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Explosion in Student Deaths Linked to School Openings
Recombinomics Commentary 13:54
September 4, 2009

Adolescents are at a higher risk of dying of pandemic H1N1 influenza virus than younger children, a situation that is the opposite of that encountered with seasonal flu, health authorities said yesterday.

And those with underlying health problems, such as cerebral palsy, muscular dystrophy and neurodevelopmental disorders, are at the highest risk and should be among the first to be vaccinated against the virus, according to a report in the Centers for Disease Control and Prevention's Morbidity and Mortality Weekly Report.

The government's warning takes on added urgency as schools begin to reopen and increases in infections from the virus, commonly known as swine flu, become apparent. Swine-flu outbreaks are sporadic throughout the country, especially in the Southeast.

"The most likely explanation is that schools started earlier there," said Dr. Thomas R. Frieden, CDC director.

The above comments linked to today's MMWR are largely US cases from the spring, when the pandemic H1N1 was beginning to spread.  However, the school year was ending so most of the patients had significant underlying conditions and were not in the schools which served the vast majority of students.  Now that those schools are opening, the number of pediatric deaths has exploded.

The week 33 CDC report has 5 pediatric (ages 0-18 years) deaths, and media reports describe 13 more in the past two weeks.  Most of these cases do not have obvious underlying health problems and most are in the south or California, where the school year started in early August.  In many cases, the fatalities are in school districts where the absentee rate exceeds 10%.  However, these schools are remaining open, and the fatalities are soaring.  Moreover, these pediatric cases will lead to more serious adult cases in teachers and parents since school serve as an efficient transmission environment.

These clusters are also appearing further north in Tennessee (see map) or Pennsylvania (see map).  In Ringgold Middle School the absentee rate in the 6th grade reached 44% and now the 7th grade is following suit with 60 students out.  The number of absentees for the middle school is over 200, representing more than 25% of the school's population and media reports cite one student as more seriously ill.  Other school districts have closed to break the cycle, but the number of schools with 10% or more absent is growing, so the breaking of the cycle is difficult.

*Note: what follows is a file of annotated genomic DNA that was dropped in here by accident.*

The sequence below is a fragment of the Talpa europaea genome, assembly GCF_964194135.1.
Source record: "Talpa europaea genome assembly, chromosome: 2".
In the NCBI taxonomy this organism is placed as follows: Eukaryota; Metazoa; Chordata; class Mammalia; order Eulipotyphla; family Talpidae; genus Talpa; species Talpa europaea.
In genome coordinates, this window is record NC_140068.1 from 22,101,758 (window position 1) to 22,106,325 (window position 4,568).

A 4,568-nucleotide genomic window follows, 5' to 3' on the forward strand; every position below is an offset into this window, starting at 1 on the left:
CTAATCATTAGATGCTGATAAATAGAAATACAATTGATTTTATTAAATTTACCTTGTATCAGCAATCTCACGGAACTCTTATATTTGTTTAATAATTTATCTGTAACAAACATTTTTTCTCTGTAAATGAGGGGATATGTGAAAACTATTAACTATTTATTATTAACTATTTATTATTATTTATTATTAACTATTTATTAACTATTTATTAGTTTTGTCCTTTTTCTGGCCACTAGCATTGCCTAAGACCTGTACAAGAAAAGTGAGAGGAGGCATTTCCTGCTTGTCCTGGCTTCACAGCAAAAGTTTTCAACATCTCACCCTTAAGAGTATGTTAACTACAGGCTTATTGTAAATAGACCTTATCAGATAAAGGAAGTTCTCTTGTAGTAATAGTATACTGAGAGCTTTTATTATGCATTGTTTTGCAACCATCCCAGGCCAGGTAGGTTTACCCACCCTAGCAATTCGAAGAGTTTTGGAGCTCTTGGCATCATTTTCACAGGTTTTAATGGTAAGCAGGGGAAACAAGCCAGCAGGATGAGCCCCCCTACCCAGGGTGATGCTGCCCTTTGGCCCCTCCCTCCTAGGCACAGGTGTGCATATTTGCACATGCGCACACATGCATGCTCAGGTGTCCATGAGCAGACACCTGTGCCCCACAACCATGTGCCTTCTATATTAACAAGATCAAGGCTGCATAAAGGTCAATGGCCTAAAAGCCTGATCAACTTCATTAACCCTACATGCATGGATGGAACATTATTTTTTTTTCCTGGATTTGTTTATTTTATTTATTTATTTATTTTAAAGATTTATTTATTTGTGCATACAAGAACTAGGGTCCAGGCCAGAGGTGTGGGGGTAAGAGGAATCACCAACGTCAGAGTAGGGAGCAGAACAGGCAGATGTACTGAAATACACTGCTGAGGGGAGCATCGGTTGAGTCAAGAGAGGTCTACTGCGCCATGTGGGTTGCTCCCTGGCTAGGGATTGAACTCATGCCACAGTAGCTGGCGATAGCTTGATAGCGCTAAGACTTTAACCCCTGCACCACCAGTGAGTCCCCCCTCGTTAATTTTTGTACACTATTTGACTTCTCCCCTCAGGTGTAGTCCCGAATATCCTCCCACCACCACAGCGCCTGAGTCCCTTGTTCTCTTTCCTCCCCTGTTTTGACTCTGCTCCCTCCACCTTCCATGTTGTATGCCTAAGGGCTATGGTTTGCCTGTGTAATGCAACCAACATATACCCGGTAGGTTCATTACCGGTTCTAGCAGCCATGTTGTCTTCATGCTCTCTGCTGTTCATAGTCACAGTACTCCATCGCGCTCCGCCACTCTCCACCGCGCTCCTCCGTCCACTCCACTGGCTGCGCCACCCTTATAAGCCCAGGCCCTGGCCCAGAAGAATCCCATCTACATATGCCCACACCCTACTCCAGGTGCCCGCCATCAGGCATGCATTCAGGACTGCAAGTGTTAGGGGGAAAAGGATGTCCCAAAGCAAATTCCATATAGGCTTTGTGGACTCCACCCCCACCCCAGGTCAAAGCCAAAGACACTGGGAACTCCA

Reports of 200 or more students out in local schools, including Universities, are widespread, and most of these schools have only been in session for a few weeks.  It is likely that these numbers will increase dramatically as more schools open and large school gatherings, including sporting events, increase.

Although many schools are reporting the massive outbreaks, others are attributing the absenteeism to other causes.  Since over 50% of H1N1 infections do not produce fever, a runny nose is considered and allergy or a cold.  A cough is diagnosed as bronchitis.  Gastro-intestinal problems are call the "stomach flu". A sore throat is diagnosed as strep throat.  Conjunctivitis or pink eye is attributed to other infections.  Influenza A positive cases are called seasonal flu or "normal flu, even though over 99% of influenza A positive cases at this time are swine flu.

Thus, the true extent of the swine flu infections are grossly underestimated, but the increase in hospitalized and fatal cases in the upcoming weeks will focus attention on the true cause of the massive outbreaks in schools.

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